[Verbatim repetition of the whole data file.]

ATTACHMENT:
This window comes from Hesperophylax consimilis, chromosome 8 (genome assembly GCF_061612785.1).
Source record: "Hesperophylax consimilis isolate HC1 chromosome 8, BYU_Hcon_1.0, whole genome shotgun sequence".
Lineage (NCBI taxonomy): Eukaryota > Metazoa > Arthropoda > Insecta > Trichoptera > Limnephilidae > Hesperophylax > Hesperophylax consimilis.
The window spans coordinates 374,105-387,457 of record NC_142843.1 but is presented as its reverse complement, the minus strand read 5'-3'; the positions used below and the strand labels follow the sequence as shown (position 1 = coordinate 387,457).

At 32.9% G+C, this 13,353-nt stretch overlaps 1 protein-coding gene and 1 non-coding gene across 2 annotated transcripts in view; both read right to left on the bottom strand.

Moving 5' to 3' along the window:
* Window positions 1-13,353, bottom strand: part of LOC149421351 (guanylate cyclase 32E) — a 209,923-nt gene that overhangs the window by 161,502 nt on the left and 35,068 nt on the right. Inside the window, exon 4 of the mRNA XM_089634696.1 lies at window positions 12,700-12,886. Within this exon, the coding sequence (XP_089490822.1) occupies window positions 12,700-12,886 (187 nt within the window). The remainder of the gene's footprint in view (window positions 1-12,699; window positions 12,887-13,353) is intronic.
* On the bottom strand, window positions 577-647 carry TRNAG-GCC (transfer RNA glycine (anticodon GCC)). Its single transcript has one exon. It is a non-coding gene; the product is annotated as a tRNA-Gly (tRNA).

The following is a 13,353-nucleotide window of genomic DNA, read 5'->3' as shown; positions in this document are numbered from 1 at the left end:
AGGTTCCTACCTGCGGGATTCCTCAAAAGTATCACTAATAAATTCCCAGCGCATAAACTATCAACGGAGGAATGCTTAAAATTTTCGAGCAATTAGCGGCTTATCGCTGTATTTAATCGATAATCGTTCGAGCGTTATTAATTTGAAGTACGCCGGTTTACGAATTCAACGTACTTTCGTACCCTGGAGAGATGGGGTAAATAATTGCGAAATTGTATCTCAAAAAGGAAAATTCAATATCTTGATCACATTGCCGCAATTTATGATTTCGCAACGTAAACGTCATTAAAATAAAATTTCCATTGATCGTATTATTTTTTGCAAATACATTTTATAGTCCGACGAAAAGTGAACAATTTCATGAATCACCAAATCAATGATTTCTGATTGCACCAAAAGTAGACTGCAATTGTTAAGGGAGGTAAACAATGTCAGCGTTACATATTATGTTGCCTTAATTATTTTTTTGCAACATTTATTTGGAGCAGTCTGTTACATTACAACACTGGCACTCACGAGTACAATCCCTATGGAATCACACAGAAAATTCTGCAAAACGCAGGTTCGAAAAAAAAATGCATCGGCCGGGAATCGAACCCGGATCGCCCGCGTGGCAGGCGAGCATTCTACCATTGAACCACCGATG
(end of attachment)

This window comes from Hesperophylax consimilis, chromosome 8 (genome assembly GCF_061612785.1).
Source record: "Hesperophylax consimilis isolate HC1 chromosome 8, BYU_Hcon_1.0, whole genome shotgun sequence".
Lineage (NCBI taxonomy): Eukaryota > Metazoa > Arthropoda > Insecta > Trichoptera > Limnephilidae > Hesperophylax > Hesperophylax consimilis.
The window spans coordinates 374,105-387,457 of record NC_142843.1 but is presented as its reverse complement, the minus strand read 5'-3'; the positions used below and the strand labels follow the sequence as shown (position 1 = coordinate 387,457).

At 32.9% G+C, this 13,353-nt stretch overlaps 1 protein-coding gene and 1 non-coding gene across 2 annotated transcripts in view; both read right to left on the bottom strand.

Moving 5' to 3' along the window:
* Window positions 1-13,353, bottom strand: part of LOC149421351 (guanylate cyclase 32E) — a 209,923-nt gene that overhangs the window by 161,502 nt on the left and 35,068 nt on the right. Inside the window, exon 4 of the mRNA XM_089634696.1 lies at window positions 12,700-12,886. Within this exon, the coding sequence (XP_089490822.1) occupies window positions 12,700-12,886 (187 nt within the window). The remainder of the gene's footprint in view (window positions 1-12,699; window positions 12,887-13,353) is intronic.
* On the bottom strand, window positions 577-647 carry TRNAG-GCC (transfer RNA glycine (anticodon GCC)). Its single transcript has one exon. It is a non-coding gene; the product is annotated as a tRNA-Gly (tRNA).

The following is a 13,353-nucleotide window of genomic DNA, read 5'->3' as shown; positions in this document are numbered from 1 at the left end:
AGGTTCCTACCTGCGGGATTCCTCAAAAGTATCACTAATAAATTCCCAGCGCATAAACTATCAACGGAGGAATGCTTAAAATTTTCGAGCAATTAGCGGCTTATCGCTGTATTTAATCGATAATCGTTCGAGCGTTATTAATTTGAAGTACGCCGGTTTACGAATTCAACGTACTTTCGTACCCTGGAGAGATGGGGTAAATAATTGCGAAATTGTATCTCAAAAAGGAAAATTCAATATCTTGATCACATTGCCGCAATTTATGATTTCGCAACGTAAACGTCATTAAAATAAAATTTCCATTGATCGTATTATTTTTTGCAAATACATTTTATAGTCCGACGAAAAGTGAACAATTTCATGAATCACCAAATCAATGATTTCTGATTGCACCAAAAGTAGACTGCAATTGTTAAGGGAGGTAAACAATGTCAGCGTTACATATTATGTTGCCTTAATTATTTTTTTGCAACATTTATTTGGAGCAGTCTGTTACATTACAACACTGGCACTCACGAGTACAATCCCTATGGAATCACACAGAAAATTCTGCAAAACGCAGGTTCGAAAAAAAAATGCATCGGCCGGGAATCGAACCCGGATCGCCCGCGTGGCAGGCGAGCATTCTACCATTGAACCACCGATG